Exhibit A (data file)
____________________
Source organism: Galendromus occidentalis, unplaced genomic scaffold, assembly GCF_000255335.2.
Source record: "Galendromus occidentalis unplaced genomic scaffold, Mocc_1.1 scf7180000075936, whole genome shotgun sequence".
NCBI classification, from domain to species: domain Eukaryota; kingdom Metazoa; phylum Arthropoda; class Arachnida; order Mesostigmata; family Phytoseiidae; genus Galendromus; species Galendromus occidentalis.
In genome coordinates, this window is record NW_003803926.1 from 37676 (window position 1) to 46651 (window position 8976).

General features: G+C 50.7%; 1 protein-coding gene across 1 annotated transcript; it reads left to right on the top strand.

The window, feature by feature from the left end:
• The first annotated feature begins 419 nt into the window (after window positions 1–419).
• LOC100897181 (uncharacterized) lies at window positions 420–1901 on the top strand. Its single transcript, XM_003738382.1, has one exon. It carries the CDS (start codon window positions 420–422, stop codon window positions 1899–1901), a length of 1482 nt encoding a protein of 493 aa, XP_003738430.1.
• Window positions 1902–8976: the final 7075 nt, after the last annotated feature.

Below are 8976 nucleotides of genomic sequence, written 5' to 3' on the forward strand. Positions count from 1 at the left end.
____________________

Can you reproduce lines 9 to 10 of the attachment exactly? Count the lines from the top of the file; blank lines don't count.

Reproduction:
• Window positions 1902–8976: the final 7075 nt, after the last annotated feature.

Below are 8976 nucleotides of genomic sequence, written 5' to 3' on the forward strand. Positions count from 1 at the left end.